My husband, six year old daughter, and I took a walk through the woods and farmland of the Brandywine Valley this afternoon. The sky was cloudless and blue; the air summer warm. But tan fields of dry corn stalks, the first yellow leaves spiraling down, and high honking Vs of geese heading south left no doubt that Autumn is here.
Ramsey Farm's tractors rumble and bump up and down the hills dropping families off at the pumpkin fields. This is my favorite season of the year because is stands between. It is the ripened fruit on the withering plant. It is a time of transition and transformation.
Today the woods brought this lesson home. As we began our walk, we stopped to look at a Black Rat Snake sharing the trail and enjoying a patch of sunlight. I explained to out little girl that soon it would grow cold and the snake would find a hollow log, a burrow, or even a space under our wood pile where it would spend the winter hibernating.
We too are basking in the sunlight of this warm day. Enjoying it all the more because we know that soon the warmth will depart.
Towards the end of our walk, I found a snake skin on the trail. I held it in the palm of my hand and felt the tingle of its residual energy. I explained that the old skin had become too small and maybe too full of parasites --that the process of shedding old skin takes work, but that the snake emerges with a beautiful new skin and travels on leavening the old skin behind.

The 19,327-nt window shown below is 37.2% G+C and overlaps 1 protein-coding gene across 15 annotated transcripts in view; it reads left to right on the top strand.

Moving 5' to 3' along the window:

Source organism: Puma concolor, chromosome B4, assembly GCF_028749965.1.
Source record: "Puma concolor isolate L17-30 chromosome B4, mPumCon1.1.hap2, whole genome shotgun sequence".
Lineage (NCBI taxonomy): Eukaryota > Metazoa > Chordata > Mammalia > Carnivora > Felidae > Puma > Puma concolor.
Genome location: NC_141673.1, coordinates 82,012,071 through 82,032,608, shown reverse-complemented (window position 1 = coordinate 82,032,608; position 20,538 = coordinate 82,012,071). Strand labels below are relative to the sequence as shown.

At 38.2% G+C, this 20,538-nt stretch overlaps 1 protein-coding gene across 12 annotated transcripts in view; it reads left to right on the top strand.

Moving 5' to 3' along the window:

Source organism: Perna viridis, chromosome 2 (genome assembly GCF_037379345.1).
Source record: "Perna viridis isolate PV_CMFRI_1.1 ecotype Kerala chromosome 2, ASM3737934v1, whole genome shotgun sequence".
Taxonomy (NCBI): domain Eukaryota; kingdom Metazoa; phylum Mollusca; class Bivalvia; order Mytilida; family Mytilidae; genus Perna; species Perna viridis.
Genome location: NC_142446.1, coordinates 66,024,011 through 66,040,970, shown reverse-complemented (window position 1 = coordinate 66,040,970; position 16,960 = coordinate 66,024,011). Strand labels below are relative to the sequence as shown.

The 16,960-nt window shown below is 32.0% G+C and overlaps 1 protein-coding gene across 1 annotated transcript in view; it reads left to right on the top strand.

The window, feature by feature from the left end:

Just as we neared the small parking lot, our daughter exclaimed, "Eew mommy! Poor possum!"
A small possum lay on the side of the trail where the tractor had cleared underbrush. As we stepped around it, we talked a little about the natural cycle of endings and beginnings--the possum would return to the earth, but in the spring new baby possums would be born.
Through nature walks and observance of nature based spirituality, our six-year old daughter knows that there is a cycle--that every living thing is born, changes, and will someday die. As she moves toward the light, cuddles her doll and talks about kindergarten, the cycle isn't something she dwells upon--nor would we want her to do so. But as middle-ages adults, we carry and accept this reminder that we are all blessed and bound into this cycle; that death leads to rebirth; darkness to light, and that we all shift from one existence into another.